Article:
shattered mind. But it was not so: she got well and her reason was not
lost, but she was changed into a different being from the happy girl of
other days--fond of society, of dress, of pleasures; full of life and
laughter. "Now she is sadness itself and will continue to wear mourning
for the rest of her life, and prefers always to be alone. This old
house, built by her grandfather when there were few houses in this
suburb, she once liked to visit, but since her loss she has been but
once in it. That was when you saw her, when she came to spend a few
months in solitude. She would not even allow me to come and sit and
talk to her! Think of that! She thinks nothing of her possessions and
allows us to live here rent free, to grow vegetables and raise poultry
for the market. That is what we do for a living; my husband and our
little daughter attend to these things out of doors, and I look after
the house."

When she got to the end of this long relation I rose and thanked her
for her hospitality and made my escape. But the mystery of the white,
gentle-voiced, grey-eyed girl haunted me, and from that time I made it
my custom to call at Dovecot House on every journey to town, always to
be received with open arms, so to speak, by the great fat woman. But
she always baffled me. The girl was usually to be seen, always the
same, quiet, unsmiling, silent, or else speaking in Spanish in that
gentle un-Spanish voice of some practical matter about the garden, the
poultry, and so on. I was not in love with her, but extremely curious
to know who she really was and how she came to be a "daughter," or in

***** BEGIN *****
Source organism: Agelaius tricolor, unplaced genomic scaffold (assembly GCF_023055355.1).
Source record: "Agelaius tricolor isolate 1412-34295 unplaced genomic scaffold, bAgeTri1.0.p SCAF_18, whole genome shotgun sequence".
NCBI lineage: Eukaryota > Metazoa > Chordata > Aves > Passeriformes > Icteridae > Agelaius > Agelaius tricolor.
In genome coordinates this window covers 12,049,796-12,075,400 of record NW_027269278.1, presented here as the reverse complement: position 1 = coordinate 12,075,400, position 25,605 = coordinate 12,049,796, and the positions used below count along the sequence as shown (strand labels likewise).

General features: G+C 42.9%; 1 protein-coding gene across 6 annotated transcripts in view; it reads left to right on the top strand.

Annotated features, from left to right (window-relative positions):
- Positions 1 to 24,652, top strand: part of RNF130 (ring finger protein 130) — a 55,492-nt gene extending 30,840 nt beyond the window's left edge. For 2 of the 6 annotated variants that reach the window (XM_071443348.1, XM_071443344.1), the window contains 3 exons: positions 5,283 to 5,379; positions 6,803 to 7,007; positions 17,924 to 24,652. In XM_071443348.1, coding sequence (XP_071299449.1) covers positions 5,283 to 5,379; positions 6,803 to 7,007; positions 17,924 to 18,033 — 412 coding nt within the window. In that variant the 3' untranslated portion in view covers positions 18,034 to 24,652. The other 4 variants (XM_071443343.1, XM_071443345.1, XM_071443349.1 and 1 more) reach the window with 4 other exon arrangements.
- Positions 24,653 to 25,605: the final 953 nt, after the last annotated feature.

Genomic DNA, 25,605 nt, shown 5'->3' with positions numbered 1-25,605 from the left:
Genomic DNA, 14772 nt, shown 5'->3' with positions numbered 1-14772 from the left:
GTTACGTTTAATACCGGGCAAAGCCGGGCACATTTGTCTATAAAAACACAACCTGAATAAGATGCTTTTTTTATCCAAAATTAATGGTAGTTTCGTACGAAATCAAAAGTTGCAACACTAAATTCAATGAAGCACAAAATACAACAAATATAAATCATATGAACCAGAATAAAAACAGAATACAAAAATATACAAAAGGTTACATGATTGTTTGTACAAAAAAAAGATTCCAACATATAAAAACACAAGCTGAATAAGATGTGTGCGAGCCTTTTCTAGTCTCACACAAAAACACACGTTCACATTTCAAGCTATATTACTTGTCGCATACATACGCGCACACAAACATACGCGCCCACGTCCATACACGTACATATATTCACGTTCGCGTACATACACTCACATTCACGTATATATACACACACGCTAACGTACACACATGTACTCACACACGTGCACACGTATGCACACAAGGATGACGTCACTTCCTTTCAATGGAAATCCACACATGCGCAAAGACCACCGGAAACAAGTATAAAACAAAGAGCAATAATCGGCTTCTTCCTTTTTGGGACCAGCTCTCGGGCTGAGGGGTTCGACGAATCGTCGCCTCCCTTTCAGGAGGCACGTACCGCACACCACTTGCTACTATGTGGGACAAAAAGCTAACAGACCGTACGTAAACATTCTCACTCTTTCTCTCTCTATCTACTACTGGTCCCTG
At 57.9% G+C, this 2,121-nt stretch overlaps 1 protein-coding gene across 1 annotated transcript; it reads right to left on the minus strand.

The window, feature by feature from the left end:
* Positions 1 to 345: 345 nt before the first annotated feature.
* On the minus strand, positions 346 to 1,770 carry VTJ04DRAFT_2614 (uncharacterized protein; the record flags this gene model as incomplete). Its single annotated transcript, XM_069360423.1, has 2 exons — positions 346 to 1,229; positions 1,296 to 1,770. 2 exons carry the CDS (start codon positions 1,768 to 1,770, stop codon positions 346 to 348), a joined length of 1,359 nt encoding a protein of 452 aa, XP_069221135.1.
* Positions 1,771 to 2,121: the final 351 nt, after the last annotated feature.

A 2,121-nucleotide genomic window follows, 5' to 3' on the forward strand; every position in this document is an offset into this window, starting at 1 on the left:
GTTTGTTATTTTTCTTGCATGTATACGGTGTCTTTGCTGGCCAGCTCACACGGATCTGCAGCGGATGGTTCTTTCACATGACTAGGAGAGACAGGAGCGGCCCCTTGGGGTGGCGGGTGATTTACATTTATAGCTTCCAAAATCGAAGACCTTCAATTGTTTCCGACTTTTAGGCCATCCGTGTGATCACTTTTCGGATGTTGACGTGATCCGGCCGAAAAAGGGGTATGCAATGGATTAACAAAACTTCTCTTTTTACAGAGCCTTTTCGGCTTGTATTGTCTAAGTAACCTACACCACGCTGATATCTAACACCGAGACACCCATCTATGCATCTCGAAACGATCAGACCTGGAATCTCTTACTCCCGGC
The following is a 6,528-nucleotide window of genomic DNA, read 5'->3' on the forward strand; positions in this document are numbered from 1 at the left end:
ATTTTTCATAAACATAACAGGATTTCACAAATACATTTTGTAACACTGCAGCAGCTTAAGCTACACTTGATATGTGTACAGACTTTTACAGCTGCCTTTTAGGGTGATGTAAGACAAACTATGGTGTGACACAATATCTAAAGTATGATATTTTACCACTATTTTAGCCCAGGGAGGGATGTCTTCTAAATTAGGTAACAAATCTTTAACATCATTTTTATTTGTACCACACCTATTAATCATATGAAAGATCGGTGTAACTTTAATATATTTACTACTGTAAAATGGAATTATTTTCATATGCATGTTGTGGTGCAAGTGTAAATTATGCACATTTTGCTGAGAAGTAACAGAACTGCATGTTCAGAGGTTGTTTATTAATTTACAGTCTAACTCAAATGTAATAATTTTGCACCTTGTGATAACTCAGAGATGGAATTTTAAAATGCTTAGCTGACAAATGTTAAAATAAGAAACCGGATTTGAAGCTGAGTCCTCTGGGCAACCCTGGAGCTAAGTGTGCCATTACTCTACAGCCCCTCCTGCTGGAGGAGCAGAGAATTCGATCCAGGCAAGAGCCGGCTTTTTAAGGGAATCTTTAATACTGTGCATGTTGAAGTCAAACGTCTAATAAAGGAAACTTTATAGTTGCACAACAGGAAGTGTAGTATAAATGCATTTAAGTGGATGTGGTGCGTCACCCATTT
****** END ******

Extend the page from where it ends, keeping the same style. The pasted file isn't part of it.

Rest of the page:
the hands of these unlikely people. For it was really one of the
strangest things I had ever come across up to that early period of my
life. Since then I have met with even more curious things; but being
then of an age when strange things have a great fascination I was bent
on getting to the bottom of the mystery. However, it was in vain;
doubtless the fat woman suspected my motives in calling on her and
sipping maté and listening to her talk, for whenever I mentioned her
daughter in a tentative way, hoping it would lead to talk on that
subject, she quickly and skilfully changed it for some other subject.
And at last seeing that I was wasting my time, I dropped calling, but
to this day I am rather sorry I allowed myself to be defeated.

And now once more I must return for the space of two or three pages to
the _brother_ white house before saying good-bye to both.

For it had come to pass that while my investigations into the mystery
of Dovecot House were in progress I had by chance got my foot in Cannon
House. And this is how it happened. When the old Admiral whose ghostly
image haunted me had received his message and vanished from this scene,
the house was sold and was bought by an Englishman, an old resident in
the town, who for thirty years had been toiling and moiling in a
business of some kind until he had built a small fortune. It then
occurred to him, or more likely his wife and daughters suggested it,
that it was time to get a little way out of the hurly-burly, and they
accordingly came to live at the house. There were two daughters, tall,
slim, graceful girls, one, the elder, dark and pale like her old
Cornish father, with black hair; the other a blonde with a rose colour
and of a lively merry disposition. These girls happened to be friends
of my sisters, and so it fell out that I too became an occasional
visitor to Cannon House.

Then a strange thing happened, which made it a sad and anxious home to
the inmates for many long months, running to nigh on two years. They
were fond of riding, and one afternoon when there was no visitor or any
person to accompany them, the youngest girl said she would have her
ride and ordered her horse to be brought from the paddock and saddled.
Her elder sister, who was of a somewhat timid disposition, tried to
dissuade her from riding out alone on the highway. She replied that she
would just have one little gallop--a mile or so--and then come back.
Her sister, still anxious, followed her out of the gate and said she